Batković camp

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Batković concentration camp
Concentration camp
Location Batković, Bijeljina, Bosnia and Herzegovina
Operated by Army of Republika Srpska
Bosnian Serb police
Operational 1 April 1992 – late January 1996[1]
Inmates predominately Bosniaks, but also Croats
Number of inmates up to 4,000
Killed at least 6 (ICTY)
c. 80 (Bosniak claim)
Notable inmates Sulejman Tihić, Fikret Malovčić

The Batković camp (Bosnian, Croatian and Serbian Latin: Logor Batković) was a concentration camp operated between 1992 and 1996 by Bosnian Serb authorities in Batković, a village in the municipality of Bijeljina, Bosnia and Herzegovina during the Bosnian War. It is believed to have been the first concentration camp of the Bosnian war, set up for Bosniak (Muslim) and Croat men, women and children, in an effort to ethnically cleanse the areas under Bosnian Serb control. Detainees were held in two large barns and tortured, deprived of food and water, forced to dig trenches, carry ammunition to the front lines, work in fields and factories and bury the dead.[2] Prisoners were subject to daily beatings,[3] sexual assault and forced to beat one another.

Although the camp is believed to have been established between 1 April and June 1992, its existence was only confirmed by foreign press in August 1992.[4] The Human Rights Watch Group Helsinki Watch visited the camp twice in August 1992 and were allowed to interview detainees, most of whom were too scared to share any information about goings-on.

Trials[edit]

In the indictment against former Bosnian Serb general Ratko Mladić, International Criminal Tribunal for the former Yugoslavia (ICTY) prosecutors claimed that at least 6 prisoners were murdered during the camp's operation, and that many others were raped or otherwise physically and psychologically abused.[5] Bosniak sources maintain that as many as 80 inmates perished in the camp between 1992 and early 1996.[6]

On 2 March 2012, the trial for four former Serb camp guards (Đoko Pajić, Petar Dmitrović, Đorđe Krstić, Ljubomir Mišić) began in a Bijeljina court. The four defendants were accused of abusing and beating Bosniak prisoners.[7] Dmitrović was identified by witnesses as the camp commander, Pajić was identified as his successor, Krstić was identified as Pajić's replacement and Mišić was identified as commander of the guard.[8][9] The trial was still ongoing two years later.[10]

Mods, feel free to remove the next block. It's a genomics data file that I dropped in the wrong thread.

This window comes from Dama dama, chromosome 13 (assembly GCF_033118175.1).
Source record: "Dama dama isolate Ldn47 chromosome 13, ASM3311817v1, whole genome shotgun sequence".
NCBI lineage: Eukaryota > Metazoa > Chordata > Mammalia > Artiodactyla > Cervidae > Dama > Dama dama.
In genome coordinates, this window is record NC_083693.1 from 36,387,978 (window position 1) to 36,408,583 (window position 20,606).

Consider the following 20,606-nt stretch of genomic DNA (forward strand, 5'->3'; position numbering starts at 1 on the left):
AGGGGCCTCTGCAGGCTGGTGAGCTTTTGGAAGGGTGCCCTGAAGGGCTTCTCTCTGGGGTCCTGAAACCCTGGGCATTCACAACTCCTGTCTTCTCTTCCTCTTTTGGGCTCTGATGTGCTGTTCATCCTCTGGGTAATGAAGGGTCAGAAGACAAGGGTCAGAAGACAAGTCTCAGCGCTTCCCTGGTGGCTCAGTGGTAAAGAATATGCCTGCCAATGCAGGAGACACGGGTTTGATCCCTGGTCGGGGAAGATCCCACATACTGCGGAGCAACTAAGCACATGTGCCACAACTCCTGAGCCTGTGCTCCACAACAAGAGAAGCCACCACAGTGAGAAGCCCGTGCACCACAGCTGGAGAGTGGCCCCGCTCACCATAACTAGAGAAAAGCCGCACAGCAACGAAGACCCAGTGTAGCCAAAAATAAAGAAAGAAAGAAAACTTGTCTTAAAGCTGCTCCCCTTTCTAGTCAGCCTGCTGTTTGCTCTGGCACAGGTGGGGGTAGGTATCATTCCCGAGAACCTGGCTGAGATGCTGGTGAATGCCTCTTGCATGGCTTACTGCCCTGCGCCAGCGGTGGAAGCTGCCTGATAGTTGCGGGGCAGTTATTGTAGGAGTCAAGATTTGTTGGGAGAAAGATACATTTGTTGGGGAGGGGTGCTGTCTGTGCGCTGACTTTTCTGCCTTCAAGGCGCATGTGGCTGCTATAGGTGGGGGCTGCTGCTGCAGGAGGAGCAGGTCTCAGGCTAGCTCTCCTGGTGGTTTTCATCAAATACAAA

Another Serb, Gligor Begović, was arrested in Rogatica for war crimes on 28 April 2014.[11][12] His trial began 26 November 2014. Begović was indicted for crimes committed against Bosniaks in Batković concentration camp in 1992.[13] Begović is further accused of participating in beatings, together with other guards, which caused the deaths of several detainees.[14] He was sentenced to 13 years in prison on 9 December 2015.[15]

Notable inmates[edit]

References[edit]

  1. ^ "Preživjeli logoraš iz Batkovića: I danas sanjam da mi neko ulazi u kuću i stavlja pušku na čelo". Oslobođenje. 1 April 2015. Retrieved 17 April 2015. 
  2. ^ "FRIENDSHIPS FLOURISHED IN BATKOVIC PRISON CAMP". Sense Agency. 3 April 2013. Retrieved 17 April 2015. 
  3. ^ "The Serbian Project and Its Adversaries: A Strategy of War Crimes". Google Books. 2003. Retrieved 17 April 2015. 
  4. ^ "War Crimes in Bosnia-Hercegovina, Volume 2". Google Books. 1993. Retrieved 17 April 2015. 
  5. ^ "ICTY: Ratko Mladić Indictment" (PDF). International Criminal Tribunal for the former Yugoslavia. 27 October 2011. p. 33. 
  6. ^ "Torture logora Batković prošlo 4.000 osoba" [4,000 People Were Detained in the Batković Camp]. Oslobođenje. Archived from the original on 2015-04-18. 
  7. ^ "Svjedok izjavio da je u logoru Sabirni centar konstantno bio tučen i maltretiran". Nezavisne. 9 October 2013. Retrieved 17 April 2015. 
  8. ^ "Bosniak Prisoner 'Assaulted' at Bijeljina's Batkovic Camp". Balkan Insight. 6 March 2014. Retrieved 17 April 2015. 
  9. ^ "Počelo suđenje za zločine u logoru Batković". DW.DE. 2 March 2012. Retrieved 17 April 2015. 
  10. ^ "Šamaran bez razloga". Balkan Insight. 6 March 2014. Retrieved 17 April 2015. 
  11. ^ "U Rogatici uhapšen Gligor Begović osumnjičen za ratne zločine u Bijeljini". Oslobođenje. 28 April 2014. Archived from the original on 17 April 2015. Retrieved 17 April 2015. 
  12. ^ "Gligor Begović uhapšen zbog zločina u Batkoviću". Klix. 28 April 2014. Retrieved 17 April 2015. 
  13. ^ "Gligor Begovic". Trial. Archived from the original on 9 April 2016. Retrieved 17 April 2015. 
  14. ^ "Bosnia Opens Batkovic Prisoner Abuse Trial". Balkan Insight. 26 November 2014. Retrieved 17 April 2015. 
  15. ^ "Witness Describes Assault at the Batkovic Detention Camp at Begovic Trial". Justice Report. 11 March 2015. Retrieved 17 April 2015.